Ernst Friedrich "Fritz" Schumacher
The British economist E Schumacher (British with a name like that?) argued against the conventional economic wisdom that big is beautiful. Can you apply this philosophy to church life?
Why Big is the Preferred Option in the World
But first, why is big so desirable in the world? First, Big means Power. A man who runs a business with 1000 employees has more power than a man who employs a mere five. And like it or not, people like power. Second, Big means Fame. Why have we heard of Coca Cola and McDonalds? Because they're big. Third, Big means Rich. The guy who employs five may be doing well, but the man who takes a slice of 1000 wages will be richer.
So in the world Big means Power, Fame and Dosh.
Why Big is the Preferred option in the Church
For the same reasons? (Is there a prophet in the blogisphere?) A big church means power and influence! A big church gives the pastor and its church a name and fame! A big church rakes in more money and can employ more staff to bring in more people to bring in more money to employ....
The price of deliberately staying small (by dividing / planting) is just too great. You are unlikely to have much influence. You will be ignored by the Christian press who work in the same way as the secular media - they go for the big names. You'll be ignored by your denomination / grouping. You're likely to struggle financially, because small numbers means small budget.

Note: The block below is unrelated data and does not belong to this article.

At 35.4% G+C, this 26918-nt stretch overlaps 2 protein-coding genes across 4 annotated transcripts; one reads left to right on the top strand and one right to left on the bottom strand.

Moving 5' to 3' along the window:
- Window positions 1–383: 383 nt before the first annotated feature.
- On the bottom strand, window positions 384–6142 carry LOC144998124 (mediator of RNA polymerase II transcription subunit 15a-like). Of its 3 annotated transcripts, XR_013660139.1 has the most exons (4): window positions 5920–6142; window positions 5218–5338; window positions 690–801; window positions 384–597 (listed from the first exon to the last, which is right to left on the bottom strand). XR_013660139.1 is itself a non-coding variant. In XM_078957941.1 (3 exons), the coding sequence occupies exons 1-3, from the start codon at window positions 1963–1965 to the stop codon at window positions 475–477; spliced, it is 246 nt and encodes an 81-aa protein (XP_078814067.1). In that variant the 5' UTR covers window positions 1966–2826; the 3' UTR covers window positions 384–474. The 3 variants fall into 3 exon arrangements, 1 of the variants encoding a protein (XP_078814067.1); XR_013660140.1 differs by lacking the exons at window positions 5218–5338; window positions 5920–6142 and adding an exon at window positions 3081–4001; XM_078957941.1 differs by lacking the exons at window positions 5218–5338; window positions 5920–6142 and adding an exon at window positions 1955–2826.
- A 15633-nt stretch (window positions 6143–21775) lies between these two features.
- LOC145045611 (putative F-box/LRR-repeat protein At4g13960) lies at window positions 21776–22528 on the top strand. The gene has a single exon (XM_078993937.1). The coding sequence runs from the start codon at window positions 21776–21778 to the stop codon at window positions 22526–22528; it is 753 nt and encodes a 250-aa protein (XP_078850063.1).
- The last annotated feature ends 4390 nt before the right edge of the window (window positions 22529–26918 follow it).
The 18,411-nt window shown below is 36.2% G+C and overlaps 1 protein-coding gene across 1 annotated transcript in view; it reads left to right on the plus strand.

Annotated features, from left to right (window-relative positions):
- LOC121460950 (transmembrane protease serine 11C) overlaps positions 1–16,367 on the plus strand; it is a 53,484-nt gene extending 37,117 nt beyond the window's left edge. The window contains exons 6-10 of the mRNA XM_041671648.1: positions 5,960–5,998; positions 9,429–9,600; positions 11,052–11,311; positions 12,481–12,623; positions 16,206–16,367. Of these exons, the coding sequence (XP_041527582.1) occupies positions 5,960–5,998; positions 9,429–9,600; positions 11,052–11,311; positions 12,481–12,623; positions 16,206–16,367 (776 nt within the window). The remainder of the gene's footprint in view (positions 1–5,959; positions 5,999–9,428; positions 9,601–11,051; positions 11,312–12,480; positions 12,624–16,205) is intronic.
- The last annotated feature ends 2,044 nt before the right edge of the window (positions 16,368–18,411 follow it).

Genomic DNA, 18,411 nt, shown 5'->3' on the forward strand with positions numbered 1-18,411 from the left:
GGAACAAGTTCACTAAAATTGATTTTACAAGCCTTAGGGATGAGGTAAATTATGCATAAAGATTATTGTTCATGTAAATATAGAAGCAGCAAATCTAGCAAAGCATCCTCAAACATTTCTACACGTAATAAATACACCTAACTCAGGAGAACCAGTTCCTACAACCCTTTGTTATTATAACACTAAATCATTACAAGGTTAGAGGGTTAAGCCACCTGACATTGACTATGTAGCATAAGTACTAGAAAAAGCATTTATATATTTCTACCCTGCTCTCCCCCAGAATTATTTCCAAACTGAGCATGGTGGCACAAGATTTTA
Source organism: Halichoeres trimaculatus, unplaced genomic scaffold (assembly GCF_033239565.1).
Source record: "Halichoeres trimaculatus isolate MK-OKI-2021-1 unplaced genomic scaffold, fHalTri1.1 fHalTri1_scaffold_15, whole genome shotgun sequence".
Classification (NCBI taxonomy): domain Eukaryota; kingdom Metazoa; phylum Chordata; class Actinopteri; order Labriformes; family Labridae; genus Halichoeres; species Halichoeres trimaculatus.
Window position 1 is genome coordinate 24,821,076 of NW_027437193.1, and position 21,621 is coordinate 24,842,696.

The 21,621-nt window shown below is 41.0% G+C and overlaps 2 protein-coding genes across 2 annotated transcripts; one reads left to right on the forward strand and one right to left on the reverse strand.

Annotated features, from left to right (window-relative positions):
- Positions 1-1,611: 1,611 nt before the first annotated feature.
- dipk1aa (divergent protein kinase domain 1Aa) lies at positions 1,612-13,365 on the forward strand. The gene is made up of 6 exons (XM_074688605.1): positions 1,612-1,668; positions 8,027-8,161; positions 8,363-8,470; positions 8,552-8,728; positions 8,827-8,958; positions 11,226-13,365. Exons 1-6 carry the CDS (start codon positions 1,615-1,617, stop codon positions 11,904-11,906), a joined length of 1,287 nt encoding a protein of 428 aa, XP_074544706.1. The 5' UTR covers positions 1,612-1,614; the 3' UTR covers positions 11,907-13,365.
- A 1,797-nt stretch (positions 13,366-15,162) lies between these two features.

And so, since we are deeply influenced by the "Big is Beautiful" philosophy, we are unprepared to even consider small as a deliberate option. Small = death.
Perhaps I am being a cynic. But knowing my own heart and having sat in one too many ministers fraternals, I don't think I am that far off the mark. And frankly, if these are the secret motives for big church, they are nothing more than sinful worldly thinking of the 1 John 2 kind: "the cravings of sinful man - the lust of his eyes - the boasting of what he has and does."
Upside down Kingdom Logic
But since the Gospel turns upside down the thinking of the world, perhaps this very thinking itself is topsy turvy. Perhaps the best way to grow the kingdom is actually to aim to be small! Perhaps by insisting that churches remain small by splitting when they get too big, the interests of the kingdom are best served. Here are some reasons I believe this to be the case...
Why small is beautiful in the church
For one thing, the small church is more organic than organisational. An organism is living, informal, dynamic, free and divine. An organisation is man-made, formal, constrained.
For another, small churches require the use of every gift. In large churches (unless you badger, bow-beat and on occasion torture!) people can always say "someone else will do it" - and they are right! In small churches every-man ministry is not necessary.
A third reason for small churches is that they feel more like a family than a crowd; a place where everyone knows one another. If I could have a pound for everyone who looks back longingly at the first days of a young church plant with fondness now that the church is X00 strong, I'd not be rich but I'd have a fair few quid in me pocket.